Elizabeth Jane Corbett

writing her way home

Responding to a phone call …

I haven’t posted in Cymraeg for a while.

I bet you thought I was slacking off.

But rest assured the pursuit of bilingual proficiency is still gyda fi – with me.

Last week I learned about how to respond to phone calls. Now this is a great relief because, when I grow up, I want to live in Wales.

I plan to work in a library.

Now, I am presuming old ladies are the same all over the world. That somewhere in Wales there is a library, like my current branch, that specialises in services to the antiquarian female of the species.

Just in case you are not familiar with the antiquarian female. They are renowned for worrying about their fines – even when their seniority makes them exempt. They chase up their reservations with terrier like tenacity. They also like to speak to their favourite librarian – which can be a problem when a library service employs a new phone system, and their call no longer goes to a specific branch.

But not to worry. Now I have done Gwers un deg tri – that’s lesson 73, I reckon I am now employable anywhere in the Welsh speaking world.

Here is how I think it will go:

It is 10:01 am. The library opens at ten, and if the antiquarian female is not pacing up and down outside the library door, she will be on the phone.

Bore da, ga i’n siarad gyda Rhiannon, os gwelwch chi ‘n dda? – Good Morning, may I speak to Rhiannon, please.

O (that’s, Oh, in Welsh), mae Rhiannon yn mewn y cyfarfod, bore ma. Ga i chi helpu chi? – Oh, Rhiannon is in a meeting. Can I help you?

Nage, unig Rhiannon – no, only Rhiannon (you gotta hand it to the elderly, they are persistent).

Ga i ymryd neges? – May, may I take a message

Wel, dw i ‘n eisiau yn gwybod a Rhiannon wedi ffeindio fy llyfr – Well, I want to know whether Rhiannon found my book.

Beth ydy y llyfr enw? – What is the name of the book?

Dw i ‘n ddim yn cofio enw. Roedd e’n enw doniol – I don’t know the name. It was a funny name.

Gadw Rhiannon yn llyfr i ti? – Did Rhiannon reserve the book for you?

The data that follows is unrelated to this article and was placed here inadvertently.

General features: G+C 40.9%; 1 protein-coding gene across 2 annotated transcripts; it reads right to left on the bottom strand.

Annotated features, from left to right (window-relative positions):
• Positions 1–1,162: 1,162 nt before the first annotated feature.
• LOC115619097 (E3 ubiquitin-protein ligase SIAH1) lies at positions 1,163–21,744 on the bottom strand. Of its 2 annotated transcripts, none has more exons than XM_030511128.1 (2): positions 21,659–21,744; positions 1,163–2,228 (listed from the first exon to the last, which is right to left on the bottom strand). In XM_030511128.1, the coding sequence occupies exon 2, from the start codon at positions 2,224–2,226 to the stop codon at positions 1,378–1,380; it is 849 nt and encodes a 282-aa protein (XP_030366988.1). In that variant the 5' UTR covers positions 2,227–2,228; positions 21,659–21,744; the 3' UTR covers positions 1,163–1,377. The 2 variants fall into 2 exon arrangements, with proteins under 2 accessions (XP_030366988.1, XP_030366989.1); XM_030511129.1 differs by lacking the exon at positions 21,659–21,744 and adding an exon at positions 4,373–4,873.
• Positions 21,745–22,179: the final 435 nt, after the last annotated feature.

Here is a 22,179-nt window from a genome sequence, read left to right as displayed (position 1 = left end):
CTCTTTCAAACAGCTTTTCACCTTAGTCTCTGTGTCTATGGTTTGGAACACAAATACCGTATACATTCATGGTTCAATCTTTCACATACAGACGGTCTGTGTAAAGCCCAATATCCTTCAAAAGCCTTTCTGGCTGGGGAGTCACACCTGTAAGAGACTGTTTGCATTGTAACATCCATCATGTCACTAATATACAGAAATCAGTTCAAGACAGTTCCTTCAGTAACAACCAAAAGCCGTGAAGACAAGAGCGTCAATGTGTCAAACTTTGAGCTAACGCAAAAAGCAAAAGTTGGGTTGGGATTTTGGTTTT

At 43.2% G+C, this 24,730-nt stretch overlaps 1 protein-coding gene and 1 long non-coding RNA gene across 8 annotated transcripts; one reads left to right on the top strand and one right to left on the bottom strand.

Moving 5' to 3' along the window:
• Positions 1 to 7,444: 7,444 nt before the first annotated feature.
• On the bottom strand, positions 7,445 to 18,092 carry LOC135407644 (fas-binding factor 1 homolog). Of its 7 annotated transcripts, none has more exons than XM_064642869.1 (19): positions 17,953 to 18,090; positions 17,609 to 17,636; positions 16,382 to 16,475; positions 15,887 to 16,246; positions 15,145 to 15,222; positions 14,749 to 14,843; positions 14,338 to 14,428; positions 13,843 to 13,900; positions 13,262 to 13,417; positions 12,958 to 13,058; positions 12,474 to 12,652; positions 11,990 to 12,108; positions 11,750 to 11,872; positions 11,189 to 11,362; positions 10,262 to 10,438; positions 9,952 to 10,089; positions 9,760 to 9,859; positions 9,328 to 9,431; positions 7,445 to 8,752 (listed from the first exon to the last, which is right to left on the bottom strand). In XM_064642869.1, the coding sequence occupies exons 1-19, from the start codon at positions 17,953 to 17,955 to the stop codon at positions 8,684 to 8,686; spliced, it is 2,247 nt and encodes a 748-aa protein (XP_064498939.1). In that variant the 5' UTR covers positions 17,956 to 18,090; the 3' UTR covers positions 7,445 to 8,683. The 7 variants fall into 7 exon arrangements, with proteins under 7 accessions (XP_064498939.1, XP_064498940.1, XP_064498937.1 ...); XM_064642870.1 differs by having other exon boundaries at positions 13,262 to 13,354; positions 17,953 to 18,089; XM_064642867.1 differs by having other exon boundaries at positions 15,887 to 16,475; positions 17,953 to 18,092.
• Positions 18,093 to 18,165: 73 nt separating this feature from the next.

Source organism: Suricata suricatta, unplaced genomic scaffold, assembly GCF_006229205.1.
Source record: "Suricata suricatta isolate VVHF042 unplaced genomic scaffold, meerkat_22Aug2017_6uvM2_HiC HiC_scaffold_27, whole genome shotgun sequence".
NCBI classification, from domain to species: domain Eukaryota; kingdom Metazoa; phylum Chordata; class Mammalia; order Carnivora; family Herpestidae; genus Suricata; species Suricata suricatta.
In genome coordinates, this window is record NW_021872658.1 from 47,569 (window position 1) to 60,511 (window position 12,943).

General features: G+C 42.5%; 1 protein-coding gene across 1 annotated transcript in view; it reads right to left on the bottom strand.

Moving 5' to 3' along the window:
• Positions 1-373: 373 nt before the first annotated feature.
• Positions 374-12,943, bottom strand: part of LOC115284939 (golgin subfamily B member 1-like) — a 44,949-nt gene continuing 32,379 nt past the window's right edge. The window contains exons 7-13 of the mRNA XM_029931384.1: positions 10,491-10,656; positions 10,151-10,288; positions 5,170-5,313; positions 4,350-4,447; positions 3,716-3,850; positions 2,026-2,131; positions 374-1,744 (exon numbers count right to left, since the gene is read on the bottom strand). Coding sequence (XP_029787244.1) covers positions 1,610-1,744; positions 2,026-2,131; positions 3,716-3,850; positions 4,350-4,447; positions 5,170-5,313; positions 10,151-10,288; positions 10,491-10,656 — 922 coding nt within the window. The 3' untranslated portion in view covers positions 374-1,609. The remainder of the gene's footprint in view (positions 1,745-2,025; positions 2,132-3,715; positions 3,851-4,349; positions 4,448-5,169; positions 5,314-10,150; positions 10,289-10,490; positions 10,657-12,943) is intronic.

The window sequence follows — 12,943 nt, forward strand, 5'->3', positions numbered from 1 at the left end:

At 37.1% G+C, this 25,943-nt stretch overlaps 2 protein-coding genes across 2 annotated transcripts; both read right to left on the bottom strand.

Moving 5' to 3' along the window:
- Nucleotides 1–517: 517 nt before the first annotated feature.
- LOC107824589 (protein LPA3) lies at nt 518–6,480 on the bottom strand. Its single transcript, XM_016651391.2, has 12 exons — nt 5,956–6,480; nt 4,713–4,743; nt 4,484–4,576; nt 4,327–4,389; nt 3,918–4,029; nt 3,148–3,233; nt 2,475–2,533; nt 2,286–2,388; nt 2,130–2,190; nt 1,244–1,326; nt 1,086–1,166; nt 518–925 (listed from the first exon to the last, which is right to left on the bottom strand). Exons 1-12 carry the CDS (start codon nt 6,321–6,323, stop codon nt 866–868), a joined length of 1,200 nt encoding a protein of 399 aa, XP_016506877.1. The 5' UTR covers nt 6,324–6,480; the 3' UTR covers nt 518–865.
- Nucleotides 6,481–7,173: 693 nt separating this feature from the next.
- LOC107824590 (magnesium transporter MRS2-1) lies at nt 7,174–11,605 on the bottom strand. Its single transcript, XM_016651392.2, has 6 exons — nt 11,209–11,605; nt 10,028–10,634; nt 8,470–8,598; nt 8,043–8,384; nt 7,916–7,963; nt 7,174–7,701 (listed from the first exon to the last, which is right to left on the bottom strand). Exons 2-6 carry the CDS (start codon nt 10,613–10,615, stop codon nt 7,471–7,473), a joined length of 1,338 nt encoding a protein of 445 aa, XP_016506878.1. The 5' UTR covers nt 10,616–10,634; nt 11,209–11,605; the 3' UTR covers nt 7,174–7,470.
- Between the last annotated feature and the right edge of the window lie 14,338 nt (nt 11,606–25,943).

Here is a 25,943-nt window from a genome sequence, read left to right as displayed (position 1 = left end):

Wel, dydw i ddim yn gwybod! Dw i ‘n eisiau gofyn Rhiannon – well, I don’t know! I want to ask Rhiannon.

Ydych ch yn cael y card llyfragel? – Do you have a library card?

Wrth gwrs! – Of course!

Fe fyddi di ‘n darllen y rhif yn y card cefn, os gwelwch chi ‘n dda? – Will you read the number on the card, please?

Here, you must bear in mind that I have had to repeat these quetions a number of times, in a very loud voice, but I am not sounding harrassed or impatient. I am impeccably polite. It is the first thing we learn in library school – especially in regard to old ladies.

O, mae ‘n dau, sero, sero, wyth, pedwar, sero, sero, dau, pump, naw, un, pump, dau, saith – Oh, it is: 20084002591527

Ydy y llyfr enw y Guernsey literary ac tynnu croen taten cymdeithas? – Was the name of the book, the Guernsey literary and potato peel society?

Ydy enw yna! Sut oeddet ti ‘n gwybod? – Yes, that’s the name! How did you know?

Fe welais i ‘n ar y cyfriadur – I looked on the computer.

Wel, dyna deallus! – Well, there’s clever!

That’s it folks, five minutes in the life of a bilingual libararian.

I will not tell you how long it took me to write that crisp and rivetting piece of dialogue. Nor will I let myself think of the possible number of mistakes, contained therein.

I will simply sit back and await lucrative job offers from all around Wales. I will probably get Llareggub (that’s buggerall backwards, in case you were thumbing through your dictionary).

So I won’t be giving up my daytime job, just yet.


Guilt free chocolate …


My ‘almost’ good news …


  1. I like your invented word, “llareggub”, it will be my new go-to word in times of stress. I will pronounce it with a very, very bad welsh accent, but no one will know, because it has just been made up!!

    It’s better than “Banker”, which replaces “wanker” in our household after our children told us off for using rude words. But “banker” works on so many levels in this financial climate, don’t you think?


  2. I wish I could claim inspiration but it is Dylan Thomas’ town in Under Milk Wood. 🙂

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